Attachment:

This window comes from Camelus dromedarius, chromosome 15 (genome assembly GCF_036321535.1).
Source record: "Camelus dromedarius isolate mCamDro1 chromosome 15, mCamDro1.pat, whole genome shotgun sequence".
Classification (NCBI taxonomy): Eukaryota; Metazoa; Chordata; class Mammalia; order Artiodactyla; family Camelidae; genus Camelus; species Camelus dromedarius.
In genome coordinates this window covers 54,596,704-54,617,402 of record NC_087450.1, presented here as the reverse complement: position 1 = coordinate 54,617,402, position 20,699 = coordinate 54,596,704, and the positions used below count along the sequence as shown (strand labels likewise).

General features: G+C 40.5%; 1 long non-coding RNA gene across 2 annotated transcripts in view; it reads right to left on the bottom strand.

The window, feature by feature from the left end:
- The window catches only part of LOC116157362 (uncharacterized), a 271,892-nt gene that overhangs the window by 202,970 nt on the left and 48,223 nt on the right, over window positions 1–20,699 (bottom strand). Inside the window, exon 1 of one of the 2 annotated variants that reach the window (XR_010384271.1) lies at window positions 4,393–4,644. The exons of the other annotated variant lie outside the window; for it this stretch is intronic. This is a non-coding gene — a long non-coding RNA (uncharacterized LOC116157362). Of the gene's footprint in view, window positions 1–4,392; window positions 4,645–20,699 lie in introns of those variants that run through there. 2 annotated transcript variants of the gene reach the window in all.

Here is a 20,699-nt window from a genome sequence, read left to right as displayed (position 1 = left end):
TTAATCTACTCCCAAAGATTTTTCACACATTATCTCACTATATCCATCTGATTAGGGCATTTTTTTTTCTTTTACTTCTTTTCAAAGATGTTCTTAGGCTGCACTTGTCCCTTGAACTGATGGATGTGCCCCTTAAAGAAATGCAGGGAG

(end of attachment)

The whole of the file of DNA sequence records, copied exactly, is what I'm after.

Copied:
This window comes from Camelus dromedarius, chromosome 15 (genome assembly GCF_036321535.1).
Source record: "Camelus dromedarius isolate mCamDro1 chromosome 15, mCamDro1.pat, whole genome shotgun sequence".
Classification (NCBI taxonomy): Eukaryota; Metazoa; Chordata; class Mammalia; order Artiodactyla; family Camelidae; genus Camelus; species Camelus dromedarius.
In genome coordinates this window covers 54,596,704-54,617,402 of record NC_087450.1, presented here as the reverse complement: position 1 = coordinate 54,617,402, position 20,699 = coordinate 54,596,704, and the positions used below count along the sequence as shown (strand labels likewise).

General features: G+C 40.5%; 1 long non-coding RNA gene across 2 annotated transcripts in view; it reads right to left on the bottom strand.

The window, feature by feature from the left end:
- The window catches only part of LOC116157362 (uncharacterized), a 271,892-nt gene that overhangs the window by 202,970 nt on the left and 48,223 nt on the right, over window positions 1–20,699 (bottom strand). Inside the window, exon 1 of one of the 2 annotated variants that reach the window (XR_010384271.1) lies at window positions 4,393–4,644. The exons of the other annotated variant lie outside the window; for it this stretch is intronic. This is a non-coding gene — a long non-coding RNA (uncharacterized LOC116157362). Of the gene's footprint in view, window positions 1–4,392; window positions 4,645–20,699 lie in introns of those variants that run through there. 2 annotated transcript variants of the gene reach the window in all.

Here is a 20,699-nt window from a genome sequence, read left to right as displayed (position 1 = left end):
TTAATCTACTCCCAAAGATTTTTCACACATTATCTCACTATATCCATCTGATTAGGGCATTTTTTTTTCTTTTACTTCTTTTCAAAGATGTTCTTAGGCTGCACTTGTCCCTTGAACTGATGGATGTGCCCCTTAAAGAAATGCAGGGAG